Understanding the Differences between Top-Level and Mixed-In Calendars in 25Live Publisher

Understanding the differences between top-level and mixed-in calendars is often a point of confusion for new users of 25Live Publisher.  This page explains the differences and when each is a more appropriate choice for more comprehensive and complex calendars.

Top-Level Calendar Description

A top-level calendar is composed of one or more sub-calendars. To create a top-level/sub-calendar framework, the sub-calendars all have to be published as sub-calendars in the feed publication process in 25Live. A top-level calendar can either be created as an empty container or it may be its own feed of events. 

Example: An Athletics calendar is one of the best examples of a potential top-level/sub-calendar framework. You could publish a feed of overarching Athletics division events that cross athletic teams as the top-level calendars. Then, you would publish individual sub-calendars for each of your intercollegiate athletic teams. Taken together, they represent the entirety of event scheduling for athletics and the relationship is represented by the top-level/sub-calendar framework.

Mixed-in Calendar Description

A mixed-in calendar is a calendar in which two or more calendars have been mixed together to create a more comprehensive calendar. 

Example: You might have a Major Events Calendar, a Student Life Calendar, and an Athletics Calendar that are each hosted on their own web page on your campus website. However, you want to create a more comprehensive calendar that contains the events on all three of those calendars. A mixed-in calendar combines the three calendar feeds together into one all-encompassing calendar. 

Mixed-in calendar feeds are considered siblings, or equals, so on the calendar list control they will all output aligned flush left.


Every calendar that you publish that is not specifically published as a sub-calendar is by default considered a top-level calendar. As such, we know that this top-level calendar has no specific relationship to any other calendars.  We can mix them together with other calendars but they stand alone.

How Top-Level and Mixed-In Calendars Differ

The biggest difference between a top-level calendar with sub-calendars and a simple mixed-in calendar is in presentation.  If you were to mix five calendars together in a mixed-in calendar and then look at the calendar list control, they will all print flush left as illustrated below.

Preview for calendar list

This presentation shows that the calendar contained in the mixed-in calendar are equals—or siblings—to each other. Each can stand alone on a separate web page on your campus's website but they have all been brought together in a mixed-in calendar to produce a more comprehensive campus calendar.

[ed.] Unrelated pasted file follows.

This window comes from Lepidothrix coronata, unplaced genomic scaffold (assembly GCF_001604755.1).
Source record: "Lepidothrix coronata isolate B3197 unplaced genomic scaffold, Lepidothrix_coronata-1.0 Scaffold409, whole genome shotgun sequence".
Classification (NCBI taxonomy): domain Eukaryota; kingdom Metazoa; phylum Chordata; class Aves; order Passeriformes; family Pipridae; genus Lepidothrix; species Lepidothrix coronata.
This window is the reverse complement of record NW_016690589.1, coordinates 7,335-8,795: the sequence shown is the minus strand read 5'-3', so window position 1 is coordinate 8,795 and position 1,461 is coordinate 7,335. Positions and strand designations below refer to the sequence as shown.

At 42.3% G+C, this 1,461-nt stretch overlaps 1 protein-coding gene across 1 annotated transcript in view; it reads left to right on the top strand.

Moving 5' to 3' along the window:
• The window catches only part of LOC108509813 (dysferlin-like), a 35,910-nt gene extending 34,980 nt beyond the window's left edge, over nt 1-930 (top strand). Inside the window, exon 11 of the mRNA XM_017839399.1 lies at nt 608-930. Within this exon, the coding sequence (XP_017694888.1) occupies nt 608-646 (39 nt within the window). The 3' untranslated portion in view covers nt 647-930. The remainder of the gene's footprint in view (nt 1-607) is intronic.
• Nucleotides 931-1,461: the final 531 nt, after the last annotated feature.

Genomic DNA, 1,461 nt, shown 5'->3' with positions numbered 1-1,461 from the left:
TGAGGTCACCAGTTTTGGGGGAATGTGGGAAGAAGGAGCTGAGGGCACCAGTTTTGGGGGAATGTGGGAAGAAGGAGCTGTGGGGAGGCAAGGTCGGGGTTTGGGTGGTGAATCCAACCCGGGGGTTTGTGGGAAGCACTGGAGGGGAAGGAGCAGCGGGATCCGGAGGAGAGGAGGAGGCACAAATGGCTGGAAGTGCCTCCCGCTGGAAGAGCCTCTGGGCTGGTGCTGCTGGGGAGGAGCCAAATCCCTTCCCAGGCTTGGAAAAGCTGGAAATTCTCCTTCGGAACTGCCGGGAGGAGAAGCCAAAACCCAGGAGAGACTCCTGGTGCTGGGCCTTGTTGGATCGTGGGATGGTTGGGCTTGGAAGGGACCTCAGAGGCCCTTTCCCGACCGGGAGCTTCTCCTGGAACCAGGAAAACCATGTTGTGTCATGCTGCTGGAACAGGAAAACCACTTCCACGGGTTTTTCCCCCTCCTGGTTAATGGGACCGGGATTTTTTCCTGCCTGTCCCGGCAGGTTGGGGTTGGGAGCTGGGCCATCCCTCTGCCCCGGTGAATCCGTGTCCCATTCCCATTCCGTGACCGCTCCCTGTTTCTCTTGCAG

On the other hand, a top-level calendar will have all sub-calendars indented under it. 

Preview for calendar list with top-level and sub-calendars

Notice that in the case of each of the team sport sub-calendars falls under the SE Regional Athletics Calendar. Those sub-calendars could be published on a page devoted to each of those team sports separately, but this calendar shows that each of these sub-calendars make up the overarching athletics calendar.

Deciding Calendar Type to Use

Use a mixed-in calendar if:

Diagram: ...you want to create a comprehensive campus calendar, but you have a series of stand-alone feeds containing the events that would make up this calendar. Use a mixed-in calendar.

Use a top-level/sub-calendar construction if:

Diagram: ...you have a group of calendars that are related in some way and you want to represent that all these calendar make up a larger group calendar. Use a top-level/sub-calendar structure

The Main Pitfall of Mixing Calendar Feeds Together

There is always the danger of introducing doubled or tripled events to the mixed-in container, whether it be just a container for mix-ins or a top-level calendar for mix-in sub-calendars. Remember that each of the calendars being mixed-in has to include its own unique set of events. If any of the calendars look at the same set of events, when they are mixed together, you will start seeing the same event multiple times.

If you need a comprehensive calendar but some events have to show up on multiple stand-alone calendars (making them impossible to mix together without introducing a nasty duplication issue) you can simply build a special search for your comprehensive calendar that looks at all the calendar categories, resources, event types (however you are driving your calendar) and puts them all on one calendar feed. In that instance, it doesn't matter if you have multiple calendar categories on an event because the search is simply looking to see if it contains at least one. No duplicates will be created and you can use a Filter Control let users filter out events on the calendar.